There’s now just a week left until the public makes its choice on who will lead our state for the next four years.
The role of the Illawarra Business Chamber is to advance our region’s economy on behalf of its 27,000 businesses. While an individual’s vote is a highly personal decision, driven by an array of considerations – not the least of which being habit – we view politics very pragmatically, and will work with whomever will deliver the best outcomes for the region.
If the question is “who will that be?”, then the answer in this case is not completely straightforward. The two major issues facing the Illawarra economy are, in order, a lack of available and skilled workforce, and underdeveloped transport infrastructure that has not kept pace with our growth.
To address the first, we have run a strong election campaign calling on all candidates to ‘skill NSW for the future’. Skills shortages are holding back the key sectors of our economy, and youth unemployment is still far too high at 12.9 percent. We need to do far more with the 60 percent of school leavers who don’t go to university, and TAFE is letting us down.
Both the coalition and Labor have come to the table with commitments to strengthen TAFE and address skills shortages, which is a terrific outcome. On the other hand, there is no coherent strategy from either side to address the long-term lack of investment in our major road network and freight and passenger rail lines. Our research estimates that the transport infrastructure constraints hampering our region will cost the economy $640 million per annum by 2031. There is no doubt that Gareth Ward has delivered much-needed road infrastructure in the south of our region, with a promise to extend the Pacific Highway to the Victorian border; matched this week by Labor.
The two major issues facing the Illawarra economy are, in order, a lack of available and skilled workforce, and underdeveloped transport infrastructure that has not kept pace with our growth.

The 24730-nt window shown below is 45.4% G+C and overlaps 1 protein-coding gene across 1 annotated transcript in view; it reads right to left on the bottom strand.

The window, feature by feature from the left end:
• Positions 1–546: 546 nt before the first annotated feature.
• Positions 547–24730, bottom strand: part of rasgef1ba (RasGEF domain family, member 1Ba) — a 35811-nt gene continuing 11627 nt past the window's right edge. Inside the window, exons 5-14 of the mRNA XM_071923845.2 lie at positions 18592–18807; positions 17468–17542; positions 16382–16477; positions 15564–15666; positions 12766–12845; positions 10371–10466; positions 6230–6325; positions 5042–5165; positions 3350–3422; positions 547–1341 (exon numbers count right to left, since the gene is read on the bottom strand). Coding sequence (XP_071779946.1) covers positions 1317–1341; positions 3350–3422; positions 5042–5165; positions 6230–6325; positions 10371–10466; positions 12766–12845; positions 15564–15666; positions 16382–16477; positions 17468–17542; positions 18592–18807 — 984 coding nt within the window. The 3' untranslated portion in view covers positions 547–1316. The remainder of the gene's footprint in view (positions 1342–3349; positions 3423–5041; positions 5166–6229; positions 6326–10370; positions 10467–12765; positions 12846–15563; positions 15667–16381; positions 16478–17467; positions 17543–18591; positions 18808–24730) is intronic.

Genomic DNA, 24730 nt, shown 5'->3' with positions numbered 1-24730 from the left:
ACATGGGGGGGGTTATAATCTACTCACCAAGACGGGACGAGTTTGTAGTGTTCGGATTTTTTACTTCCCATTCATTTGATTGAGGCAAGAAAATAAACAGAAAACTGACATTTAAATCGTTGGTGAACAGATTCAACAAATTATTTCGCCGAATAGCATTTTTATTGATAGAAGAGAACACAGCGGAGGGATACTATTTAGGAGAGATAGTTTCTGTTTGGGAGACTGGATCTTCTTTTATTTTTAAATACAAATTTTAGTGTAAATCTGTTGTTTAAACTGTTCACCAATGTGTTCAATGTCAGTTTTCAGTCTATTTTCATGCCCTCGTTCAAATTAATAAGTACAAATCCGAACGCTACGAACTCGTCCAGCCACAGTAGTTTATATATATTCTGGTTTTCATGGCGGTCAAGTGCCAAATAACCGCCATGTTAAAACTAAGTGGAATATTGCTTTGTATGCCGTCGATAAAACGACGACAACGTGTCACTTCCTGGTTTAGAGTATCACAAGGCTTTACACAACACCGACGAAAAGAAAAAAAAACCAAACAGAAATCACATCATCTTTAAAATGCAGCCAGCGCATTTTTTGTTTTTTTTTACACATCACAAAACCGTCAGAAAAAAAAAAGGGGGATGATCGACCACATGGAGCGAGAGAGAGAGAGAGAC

In addition, the coalition’s commitment to the first stage of the F6 Extension is welcome, but on our analysis needs to be delivered from Arncliffe to Loftus to save 27 minutes commuting time in the morning peak and deliver a $67 million benefit to the Illawarra economy. However the coalition has been silent when it comes to the major upgrade of Picton Road, which is concerning. A re-elected coalition government’s focus must next move to the north and towards completion of an ‘integrated road network’ to connect us to the Greater Sydney economy.
If Labor is elected and Ryan Park becomes the state treasurer then we will expect him to follow through on his promise to openly assess the Maldon Dombarton line. It would be remiss not to consider the benefits of a combined passenger rail line included in our SWIRL proposal at this time as well. While the major parties argue over the merits of rail versus road projects, we would instead paraphrase Premier Gladys Berejiklian and ask “why can’t we have it all?” With a significant war chest derived from the lease of various state assets, the government can well-afford to finance key infrastructure projects that have a solid business case.
Wollongong receives a fraction of Restart NSW funds and stands to receive nothing from the Snowy Hydro Legacy Fund, which will be spent entirely in regional NSW. Wollongong is excluded from this ‘regional’ definition, but conversely is unable to compete against the infrastructure backlog of Western Sydney. Our members were pleased to hear Ryan Park and Gareth Ward recognise this concern as requiring the attention of an incoming government at our recent pre-election forum.
We have fought hard to have the payroll tax threshold lifted to $1 million and so are deeply concerned that Labor’s plans to backtrack on this will negatively impact 122 Illawarra businesses on the threshold, discouraging them from expanding or taking on more staff. But we have welcomed Labor’s commitment to relocate the Office of Liquor and Gaming to Wollongong, which will see 200 jobs come to our CBD. Government department relocations can have a substantial flow-on effect on local economies and attract other business as a result. To date, the government’s ‘Decade of Decentralisation’ policy has seen most public sector jobs moved to Western Sydney.
More can be done for the Illawarra, and in the likely event of a ‘hung’ parliament following March 23 - or at least one that is more politically diverse - we rededicate ourselves to continuing to work with all sides to build the Illawarra economy.
Adam Zarth is the Executive Director of the Illawarra Business Chamber